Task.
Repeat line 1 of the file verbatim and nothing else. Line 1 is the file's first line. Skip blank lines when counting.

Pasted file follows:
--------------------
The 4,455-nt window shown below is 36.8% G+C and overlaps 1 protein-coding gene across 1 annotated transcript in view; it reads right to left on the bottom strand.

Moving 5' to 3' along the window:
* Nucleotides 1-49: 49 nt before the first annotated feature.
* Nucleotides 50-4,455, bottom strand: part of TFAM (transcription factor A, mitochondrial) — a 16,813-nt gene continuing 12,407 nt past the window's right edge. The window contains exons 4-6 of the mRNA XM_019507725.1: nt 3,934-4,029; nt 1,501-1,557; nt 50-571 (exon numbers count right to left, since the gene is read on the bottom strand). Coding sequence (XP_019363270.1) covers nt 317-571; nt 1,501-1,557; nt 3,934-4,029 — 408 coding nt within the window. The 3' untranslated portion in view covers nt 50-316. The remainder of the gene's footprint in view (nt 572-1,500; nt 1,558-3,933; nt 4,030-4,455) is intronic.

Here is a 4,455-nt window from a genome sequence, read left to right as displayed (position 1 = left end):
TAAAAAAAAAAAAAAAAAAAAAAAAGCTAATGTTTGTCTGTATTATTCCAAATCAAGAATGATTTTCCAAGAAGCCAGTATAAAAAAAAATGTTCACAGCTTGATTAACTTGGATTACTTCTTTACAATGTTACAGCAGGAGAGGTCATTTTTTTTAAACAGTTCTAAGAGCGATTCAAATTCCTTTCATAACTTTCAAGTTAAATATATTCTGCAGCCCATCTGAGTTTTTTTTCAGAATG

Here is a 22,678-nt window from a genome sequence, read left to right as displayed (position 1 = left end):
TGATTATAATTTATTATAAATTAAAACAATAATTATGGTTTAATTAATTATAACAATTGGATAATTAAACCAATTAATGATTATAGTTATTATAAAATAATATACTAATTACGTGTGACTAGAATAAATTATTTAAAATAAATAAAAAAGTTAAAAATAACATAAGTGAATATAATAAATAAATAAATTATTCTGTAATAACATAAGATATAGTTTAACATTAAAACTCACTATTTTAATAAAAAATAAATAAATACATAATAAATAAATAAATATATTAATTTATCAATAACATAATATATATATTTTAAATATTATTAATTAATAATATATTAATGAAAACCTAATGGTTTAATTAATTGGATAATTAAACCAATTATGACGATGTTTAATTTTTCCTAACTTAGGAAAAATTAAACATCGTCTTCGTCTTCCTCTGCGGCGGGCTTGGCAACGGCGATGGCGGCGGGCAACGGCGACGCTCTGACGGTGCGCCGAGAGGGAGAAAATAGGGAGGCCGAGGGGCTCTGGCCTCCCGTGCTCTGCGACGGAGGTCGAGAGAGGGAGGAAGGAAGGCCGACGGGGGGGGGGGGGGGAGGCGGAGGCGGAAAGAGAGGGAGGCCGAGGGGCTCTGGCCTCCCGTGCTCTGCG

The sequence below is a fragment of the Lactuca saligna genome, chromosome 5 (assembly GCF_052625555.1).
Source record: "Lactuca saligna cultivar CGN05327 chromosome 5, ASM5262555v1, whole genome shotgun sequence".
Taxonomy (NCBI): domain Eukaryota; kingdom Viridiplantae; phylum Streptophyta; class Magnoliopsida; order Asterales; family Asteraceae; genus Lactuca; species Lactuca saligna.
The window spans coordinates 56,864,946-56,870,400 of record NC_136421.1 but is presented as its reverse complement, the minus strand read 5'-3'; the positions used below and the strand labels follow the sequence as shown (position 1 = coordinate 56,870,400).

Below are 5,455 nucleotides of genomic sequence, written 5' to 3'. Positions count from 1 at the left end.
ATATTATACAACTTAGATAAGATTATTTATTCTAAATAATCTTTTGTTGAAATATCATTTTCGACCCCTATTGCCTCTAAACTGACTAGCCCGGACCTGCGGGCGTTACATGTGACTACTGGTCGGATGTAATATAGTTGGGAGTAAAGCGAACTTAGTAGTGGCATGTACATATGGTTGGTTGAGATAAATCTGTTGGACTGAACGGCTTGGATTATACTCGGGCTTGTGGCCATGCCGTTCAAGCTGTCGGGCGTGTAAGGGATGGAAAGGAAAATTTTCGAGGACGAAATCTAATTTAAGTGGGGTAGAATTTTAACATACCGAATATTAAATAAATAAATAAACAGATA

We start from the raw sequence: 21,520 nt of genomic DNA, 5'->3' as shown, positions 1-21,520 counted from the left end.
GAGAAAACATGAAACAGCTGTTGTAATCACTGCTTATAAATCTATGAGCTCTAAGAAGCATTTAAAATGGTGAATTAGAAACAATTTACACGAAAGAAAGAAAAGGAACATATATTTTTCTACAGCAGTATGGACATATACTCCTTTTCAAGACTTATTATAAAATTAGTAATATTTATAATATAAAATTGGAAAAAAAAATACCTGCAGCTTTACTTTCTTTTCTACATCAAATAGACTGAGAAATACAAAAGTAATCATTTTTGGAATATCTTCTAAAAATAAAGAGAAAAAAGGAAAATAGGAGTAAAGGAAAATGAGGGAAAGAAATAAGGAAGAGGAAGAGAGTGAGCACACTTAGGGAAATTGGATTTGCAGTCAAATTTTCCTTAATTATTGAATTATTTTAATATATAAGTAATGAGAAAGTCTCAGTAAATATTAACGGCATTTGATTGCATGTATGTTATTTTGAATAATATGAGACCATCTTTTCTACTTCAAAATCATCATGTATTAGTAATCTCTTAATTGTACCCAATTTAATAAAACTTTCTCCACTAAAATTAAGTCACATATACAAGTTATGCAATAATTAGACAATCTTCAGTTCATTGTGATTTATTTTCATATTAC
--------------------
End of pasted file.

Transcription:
The 4,455-nt window shown below is 36.8% G+C and overlaps 1 protein-coding gene across 1 annotated transcript in view; it reads right to left on the bottom strand.